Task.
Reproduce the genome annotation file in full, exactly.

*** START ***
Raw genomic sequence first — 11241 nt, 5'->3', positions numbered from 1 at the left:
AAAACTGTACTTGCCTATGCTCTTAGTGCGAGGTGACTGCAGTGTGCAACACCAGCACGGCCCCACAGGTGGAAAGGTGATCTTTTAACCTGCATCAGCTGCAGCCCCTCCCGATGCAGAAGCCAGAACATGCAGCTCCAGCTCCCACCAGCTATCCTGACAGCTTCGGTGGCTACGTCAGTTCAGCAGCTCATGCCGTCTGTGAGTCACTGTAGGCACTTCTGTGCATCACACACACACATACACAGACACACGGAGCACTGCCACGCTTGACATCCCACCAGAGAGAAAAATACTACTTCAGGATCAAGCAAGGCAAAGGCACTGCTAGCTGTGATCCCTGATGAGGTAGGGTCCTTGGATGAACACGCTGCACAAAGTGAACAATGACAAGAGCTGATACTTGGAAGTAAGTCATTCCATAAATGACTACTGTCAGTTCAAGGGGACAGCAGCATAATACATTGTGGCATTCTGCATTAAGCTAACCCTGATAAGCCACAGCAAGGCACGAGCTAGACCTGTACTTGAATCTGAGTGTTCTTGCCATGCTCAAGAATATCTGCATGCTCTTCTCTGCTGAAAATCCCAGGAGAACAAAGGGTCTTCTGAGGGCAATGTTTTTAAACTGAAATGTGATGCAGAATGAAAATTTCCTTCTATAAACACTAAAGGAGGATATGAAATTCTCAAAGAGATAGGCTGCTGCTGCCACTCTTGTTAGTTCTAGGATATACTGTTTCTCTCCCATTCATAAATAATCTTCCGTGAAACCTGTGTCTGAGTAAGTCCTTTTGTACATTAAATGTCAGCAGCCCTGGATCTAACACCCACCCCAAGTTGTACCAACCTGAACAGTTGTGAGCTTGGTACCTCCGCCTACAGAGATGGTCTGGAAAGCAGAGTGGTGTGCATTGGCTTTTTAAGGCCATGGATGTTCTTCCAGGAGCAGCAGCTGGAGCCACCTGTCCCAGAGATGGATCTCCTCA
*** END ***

Raw genomic sequence first — 11241 nt, 5'->3', positions numbered from 1 at the left:
AAAACTGTACTTGCCTATGCTCTTAGTGCGAGGTGACTGCAGTGTGCAACACCAGCACGGCCCCACAGGTGGAAAGGTGATCTTTTAACCTGCATCAGCTGCAGCCCCTCCCGATGCAGAAGCCAGAACATGCAGCTCCAGCTCCCACCAGCTATCCTGACAGCTTCGGTGGCTACGTCAGTTCAGCAGCTCATGCCGTCTGTGAGTCACTGTAGGCACTTCTGTGCATCACACACACACATACACAGACACACGGAGCACTGCCACGCTTGACATCCCACCAGAGAGAAAAATACTACTTCAGGATCAAGCAAGGCAAAGGCACTGCTAGCTGTGATCCCTGATGAGGTAGGGTCCTTGGATGAACACGCTGCACAAAGTGAACAATGACAAGAGCTGATACTTGGAAGTAAGTCATTCCATAAATGACTACTGTCAGTTCAAGGGGACAGCAGCATAATACATTGTGGCATTCTGCATTAAGCTAACCCTGATAAGCCACAGCAAGGCACGAGCTAGACCTGTACTTGAATCTGAGTGTTCTTGCCATGCTCAAGAATATCTGCATGCTCTTCTCTGCTGAAAATCCCAGGAGAACAAAGGGTCTTCTGAGGGCAATGTTTTTAAACTGAAATGTGATGCAGAATGAAAATTTCCTTCTATAAACACTAAAGGAGGATATGAAATTCTCAAAGAGATAGGCTGCTGCTGCCACTCTTGTTAGTTCTAGGATATACTGTTTCTCTCCCATTCATAAATAATCTTCCGTGAAACCTGTGTCTGAGTAAGTCCTTTTGTACATTAAATGTCAGCAGCCCTGGATCTAACACCCACCCCAAGTTGTACCAACCTGAACAGTTGTGAGCTTGGTACCTCCGCCTACAGAGATGGTCTGGAAAGCAGAGTGGTGTGCATTGGCTTTTTAAGGCCATGGATGTTCTTCCAGGAGCAGCAGCTGGAGCCACCTGTCCCAGAGATGGATCTCCTCA